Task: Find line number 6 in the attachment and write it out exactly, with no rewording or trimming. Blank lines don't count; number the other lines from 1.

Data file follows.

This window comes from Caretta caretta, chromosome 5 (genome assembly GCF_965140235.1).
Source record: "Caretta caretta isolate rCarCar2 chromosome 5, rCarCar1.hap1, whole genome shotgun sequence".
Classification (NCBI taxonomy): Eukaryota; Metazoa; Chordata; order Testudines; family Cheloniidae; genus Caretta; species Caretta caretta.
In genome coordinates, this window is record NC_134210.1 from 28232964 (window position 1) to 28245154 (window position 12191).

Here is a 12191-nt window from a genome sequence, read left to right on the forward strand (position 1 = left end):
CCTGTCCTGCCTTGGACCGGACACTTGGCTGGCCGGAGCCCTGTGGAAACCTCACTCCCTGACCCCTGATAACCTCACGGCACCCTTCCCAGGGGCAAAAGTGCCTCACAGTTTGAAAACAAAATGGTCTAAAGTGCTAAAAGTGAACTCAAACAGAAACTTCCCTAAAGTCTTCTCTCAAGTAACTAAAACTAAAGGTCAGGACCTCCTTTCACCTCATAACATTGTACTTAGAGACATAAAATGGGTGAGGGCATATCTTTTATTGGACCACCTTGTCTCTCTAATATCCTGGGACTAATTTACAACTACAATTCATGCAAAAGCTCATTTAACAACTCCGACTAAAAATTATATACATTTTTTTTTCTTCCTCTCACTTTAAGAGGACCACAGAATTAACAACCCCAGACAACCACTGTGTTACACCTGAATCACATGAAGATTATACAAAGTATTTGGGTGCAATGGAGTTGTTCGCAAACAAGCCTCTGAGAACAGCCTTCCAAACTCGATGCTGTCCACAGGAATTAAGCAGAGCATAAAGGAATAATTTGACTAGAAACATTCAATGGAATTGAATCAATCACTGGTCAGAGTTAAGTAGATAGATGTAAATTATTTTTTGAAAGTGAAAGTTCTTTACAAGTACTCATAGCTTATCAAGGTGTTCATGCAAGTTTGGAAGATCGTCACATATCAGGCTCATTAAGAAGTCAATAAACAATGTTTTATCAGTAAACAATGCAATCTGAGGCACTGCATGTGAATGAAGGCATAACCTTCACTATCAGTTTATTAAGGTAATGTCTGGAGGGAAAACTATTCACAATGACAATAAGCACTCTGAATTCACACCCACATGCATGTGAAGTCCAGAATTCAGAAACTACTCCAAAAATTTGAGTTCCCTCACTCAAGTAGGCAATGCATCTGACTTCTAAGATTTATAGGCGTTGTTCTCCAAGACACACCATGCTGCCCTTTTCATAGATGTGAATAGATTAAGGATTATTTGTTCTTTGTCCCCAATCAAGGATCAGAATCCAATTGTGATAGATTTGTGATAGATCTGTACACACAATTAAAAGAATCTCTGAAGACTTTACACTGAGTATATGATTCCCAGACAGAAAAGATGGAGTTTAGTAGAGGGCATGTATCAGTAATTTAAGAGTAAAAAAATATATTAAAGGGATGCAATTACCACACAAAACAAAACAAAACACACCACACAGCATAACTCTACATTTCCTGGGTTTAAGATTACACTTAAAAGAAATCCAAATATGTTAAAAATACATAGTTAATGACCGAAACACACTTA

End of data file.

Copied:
CCTGTCCTGCCTTGGACCGGACACTTGGCTGGCCGGAGCCCTGTGGAAACCTCACTCCCTGACCCCTGATAACCTCACGGCACCCTTCCCAGGGGCAAAAGTGCCTCACAGTTTGAAAACAAAATGGTCTAAAGTGCTAAAAGTGAACTCAAACAGAAACTTCCCTAAAGTCTTCTCTCAAGTAACTAAAACTAAAGGTCAGGACCTCCTTTCACCTCATAACATTGTACTTAGAGACATAAAATGGGTGAGGGCATATCTTTTATTGGACCACCTTGTCTCTCTAATATCCTGGGACTAATTTACAACTACAATTCATGCAAAAGCTCATTTAACAACTCCGACTAAAAATTATATACATTTTTTTTTCTTCCTCTCACTTTAAGAGGACCACAGAATTAACAACCCCAGACAACCACTGTGTTACACCTGAATCACATGAAGATTATACAAAGTATTTGGGTGCAATGGAGTTGTTCGCAAACAAGCCTCTGAGAACAGCCTTCCAAACTCGATGCTGTCCACAGGAATTAAGCAGAGCATAAAGGAATAATTTGACTAGAAACATTCAATGGAATTGAATCAATCACTGGTCAGAGTTAAGTAGATAGATGTAAATTATTTTTTGAAAGTGAAAGTTCTTTACAAGTACTCATAGCTTATCAAGGTGTTCATGCAAGTTTGGAAGATCGTCACATATCAGGCTCATTAAGAAGTCAATAAACAATGTTTTATCAGTAAACAATGCAATCTGAGGCACTGCATGTGAATGAAGGCATAACCTTCACTATCAGTTTATTAAGGTAATGTCTGGAGGGAAAACTATTCACAATGACAATAAGCACTCTGAATTCACACCCACATGCATGTGAAGTCCAGAATTCAGAAACTACTCCAAAAATTTGAGTTCCCTCACTCAAGTAGGCAATGCATCTGACTTCTAAGATTTATAGGCGTTGTTCTCCAAGACACACCATGCTGCCCTTTTCATAGATGTGAATAGATTAAGGATTATTTGTTCTTTGTCCCCAATCAAGGATCAGAATCCAATTGTGATAGATTTGTGATAGATCTGTACACACAATTAAAAGAATCTCTGAAGACTTTACACTGAGTATATGATTCCCAGACAGAAAAGATGGAGTTTAGTAGAGGGCATGTATCAGTAATTTAAGAGTAAAAAAATATATTAAAGGGATGCAATTACCACACAAAACAAAACAAAACACACCACACAGCATAACTCTACATTTCCTGGGTTTAAGATTACACTTAAAAGAAATCCAAATATGTTAAAAATACATAGTTAATGACCGAAACACACTTA